Discovering that shopping lists are as old as the Bible jogged my memory about a collection of found shopping lists, posted online. I can imagine the grocery lists collection as a great place to find ideas for poetry or fiction. Maybe even some ideas for dinner. For a historian, though, the collection is tantalizing because it isn’t searchable… Continue reading Last of the lists?
The UK supermarket giant Tesco has announced it will start selling “wonky” vegetables as “perfectly imperfect” in an effort to reduce food waste. I think they might have better luck if they just piled up a bunch of odd looking parsnips and potatoes (that’s what they are starting with) and labeled them “Traditional.” It has interested… Continue reading Gerard Manley Hopkins, Greengrocer
A recent article about using instagram to study nutrition in areas designated “food deserts,” published in the Atlantic raised many interesting issues and opportunities for food scholars. For me, the most interesting element of this study is not the nutritional quality of the food depicted, but the strong argument that these images make against the very concept of the… Continue reading Picture This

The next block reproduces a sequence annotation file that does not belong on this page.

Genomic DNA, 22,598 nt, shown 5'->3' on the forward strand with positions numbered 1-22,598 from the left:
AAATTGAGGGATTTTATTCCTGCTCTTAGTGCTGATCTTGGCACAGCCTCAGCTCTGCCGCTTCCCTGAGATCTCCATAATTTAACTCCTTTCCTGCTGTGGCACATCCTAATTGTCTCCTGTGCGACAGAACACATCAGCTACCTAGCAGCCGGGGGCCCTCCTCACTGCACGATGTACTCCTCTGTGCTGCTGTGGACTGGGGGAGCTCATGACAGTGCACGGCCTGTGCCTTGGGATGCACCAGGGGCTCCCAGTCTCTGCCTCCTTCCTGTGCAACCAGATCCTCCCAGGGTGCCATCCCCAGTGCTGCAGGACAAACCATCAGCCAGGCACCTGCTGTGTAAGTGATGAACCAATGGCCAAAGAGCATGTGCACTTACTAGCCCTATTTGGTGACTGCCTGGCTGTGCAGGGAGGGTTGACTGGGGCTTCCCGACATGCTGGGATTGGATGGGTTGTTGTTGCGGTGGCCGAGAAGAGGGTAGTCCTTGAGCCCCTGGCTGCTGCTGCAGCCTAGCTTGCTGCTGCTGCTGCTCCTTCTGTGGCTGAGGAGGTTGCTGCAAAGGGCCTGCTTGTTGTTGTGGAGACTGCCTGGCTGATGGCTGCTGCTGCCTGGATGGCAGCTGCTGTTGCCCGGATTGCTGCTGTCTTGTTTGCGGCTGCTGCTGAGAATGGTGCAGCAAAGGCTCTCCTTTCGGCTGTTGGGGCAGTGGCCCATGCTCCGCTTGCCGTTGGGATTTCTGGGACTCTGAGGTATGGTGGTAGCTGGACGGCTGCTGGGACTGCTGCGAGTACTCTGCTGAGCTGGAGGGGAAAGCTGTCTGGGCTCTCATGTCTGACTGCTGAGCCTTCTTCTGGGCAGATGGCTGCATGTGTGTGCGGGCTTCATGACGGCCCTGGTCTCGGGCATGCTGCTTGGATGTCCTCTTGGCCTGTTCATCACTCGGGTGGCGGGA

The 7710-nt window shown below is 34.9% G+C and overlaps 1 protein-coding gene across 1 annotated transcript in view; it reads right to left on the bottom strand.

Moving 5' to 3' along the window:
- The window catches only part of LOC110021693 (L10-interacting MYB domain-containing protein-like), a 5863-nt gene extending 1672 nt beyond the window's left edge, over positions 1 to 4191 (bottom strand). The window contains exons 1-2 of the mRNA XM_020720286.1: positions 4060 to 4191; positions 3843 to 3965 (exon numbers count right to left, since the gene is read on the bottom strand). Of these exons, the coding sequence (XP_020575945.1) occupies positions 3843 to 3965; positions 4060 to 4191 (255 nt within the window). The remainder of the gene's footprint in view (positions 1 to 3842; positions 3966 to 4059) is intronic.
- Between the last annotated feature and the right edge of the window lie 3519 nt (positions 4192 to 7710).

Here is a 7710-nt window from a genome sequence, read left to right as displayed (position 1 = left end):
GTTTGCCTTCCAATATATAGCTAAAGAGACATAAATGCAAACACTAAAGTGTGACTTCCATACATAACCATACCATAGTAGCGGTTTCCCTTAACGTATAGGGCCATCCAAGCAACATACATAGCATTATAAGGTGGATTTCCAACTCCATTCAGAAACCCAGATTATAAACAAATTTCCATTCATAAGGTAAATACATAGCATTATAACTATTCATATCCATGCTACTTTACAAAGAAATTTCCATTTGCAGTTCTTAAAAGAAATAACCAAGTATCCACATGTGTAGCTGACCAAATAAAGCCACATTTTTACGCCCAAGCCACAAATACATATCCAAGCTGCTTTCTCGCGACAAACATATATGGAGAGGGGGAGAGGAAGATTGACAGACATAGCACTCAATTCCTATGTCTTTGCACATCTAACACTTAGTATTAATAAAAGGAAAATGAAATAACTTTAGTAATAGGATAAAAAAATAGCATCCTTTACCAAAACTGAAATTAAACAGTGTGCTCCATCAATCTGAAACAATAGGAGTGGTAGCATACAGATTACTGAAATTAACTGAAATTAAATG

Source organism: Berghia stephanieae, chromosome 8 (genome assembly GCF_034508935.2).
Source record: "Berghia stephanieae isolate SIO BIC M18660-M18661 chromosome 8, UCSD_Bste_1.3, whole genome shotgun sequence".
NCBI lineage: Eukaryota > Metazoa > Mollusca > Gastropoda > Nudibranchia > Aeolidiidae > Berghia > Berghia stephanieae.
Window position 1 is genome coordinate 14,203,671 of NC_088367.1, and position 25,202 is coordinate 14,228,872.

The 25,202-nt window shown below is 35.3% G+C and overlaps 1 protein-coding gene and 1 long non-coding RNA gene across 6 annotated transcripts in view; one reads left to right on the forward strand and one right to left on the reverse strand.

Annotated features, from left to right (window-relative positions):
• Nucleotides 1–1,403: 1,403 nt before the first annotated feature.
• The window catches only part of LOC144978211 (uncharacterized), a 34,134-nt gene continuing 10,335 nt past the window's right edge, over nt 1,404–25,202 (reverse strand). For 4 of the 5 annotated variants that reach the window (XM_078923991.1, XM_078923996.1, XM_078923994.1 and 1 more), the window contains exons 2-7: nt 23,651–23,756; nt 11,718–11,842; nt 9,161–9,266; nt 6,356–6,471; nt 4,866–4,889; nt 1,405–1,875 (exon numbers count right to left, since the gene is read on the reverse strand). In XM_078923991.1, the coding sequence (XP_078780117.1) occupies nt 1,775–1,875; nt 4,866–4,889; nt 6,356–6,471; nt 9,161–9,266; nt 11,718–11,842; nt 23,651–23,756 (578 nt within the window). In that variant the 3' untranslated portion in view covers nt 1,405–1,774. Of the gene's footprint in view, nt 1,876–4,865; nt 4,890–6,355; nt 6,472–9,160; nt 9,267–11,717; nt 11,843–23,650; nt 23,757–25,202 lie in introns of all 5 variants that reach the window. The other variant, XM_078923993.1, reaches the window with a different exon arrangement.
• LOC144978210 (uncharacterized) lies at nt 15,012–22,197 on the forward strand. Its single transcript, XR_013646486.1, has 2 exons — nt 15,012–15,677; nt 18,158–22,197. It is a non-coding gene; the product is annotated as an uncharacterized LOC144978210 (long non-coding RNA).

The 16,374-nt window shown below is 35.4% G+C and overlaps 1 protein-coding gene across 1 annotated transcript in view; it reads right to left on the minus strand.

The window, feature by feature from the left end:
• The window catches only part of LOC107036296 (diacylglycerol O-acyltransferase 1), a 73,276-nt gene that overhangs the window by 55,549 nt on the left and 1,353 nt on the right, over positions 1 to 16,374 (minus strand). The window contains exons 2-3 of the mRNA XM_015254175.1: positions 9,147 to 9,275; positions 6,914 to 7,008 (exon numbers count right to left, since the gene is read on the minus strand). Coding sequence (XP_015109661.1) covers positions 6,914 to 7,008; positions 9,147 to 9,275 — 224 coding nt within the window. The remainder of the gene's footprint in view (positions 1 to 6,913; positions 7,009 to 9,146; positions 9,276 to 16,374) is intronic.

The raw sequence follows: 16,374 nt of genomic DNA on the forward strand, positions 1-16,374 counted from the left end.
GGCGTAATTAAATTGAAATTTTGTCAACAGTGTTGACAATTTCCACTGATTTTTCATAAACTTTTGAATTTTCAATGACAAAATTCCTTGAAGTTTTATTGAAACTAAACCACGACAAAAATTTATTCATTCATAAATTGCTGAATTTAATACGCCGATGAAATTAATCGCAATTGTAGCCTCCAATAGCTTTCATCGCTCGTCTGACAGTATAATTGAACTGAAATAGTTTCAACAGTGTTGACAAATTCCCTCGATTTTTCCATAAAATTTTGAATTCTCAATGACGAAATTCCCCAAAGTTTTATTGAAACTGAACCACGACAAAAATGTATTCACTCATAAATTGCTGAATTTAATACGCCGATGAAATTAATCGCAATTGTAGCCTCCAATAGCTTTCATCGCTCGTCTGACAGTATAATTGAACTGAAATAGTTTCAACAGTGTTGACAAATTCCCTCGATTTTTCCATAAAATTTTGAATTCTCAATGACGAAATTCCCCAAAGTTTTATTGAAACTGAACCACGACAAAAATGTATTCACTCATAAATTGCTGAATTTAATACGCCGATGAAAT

Reading an article about a new high tech juice business in the New York Times, I was reminded of the warnings that regularly circulate among the food-interested that either nutritionists or food scientists will soon have all the rest of us consuming nothing but pellets for our meals. The fear is that food will be engineered… Continue reading Texture and Technology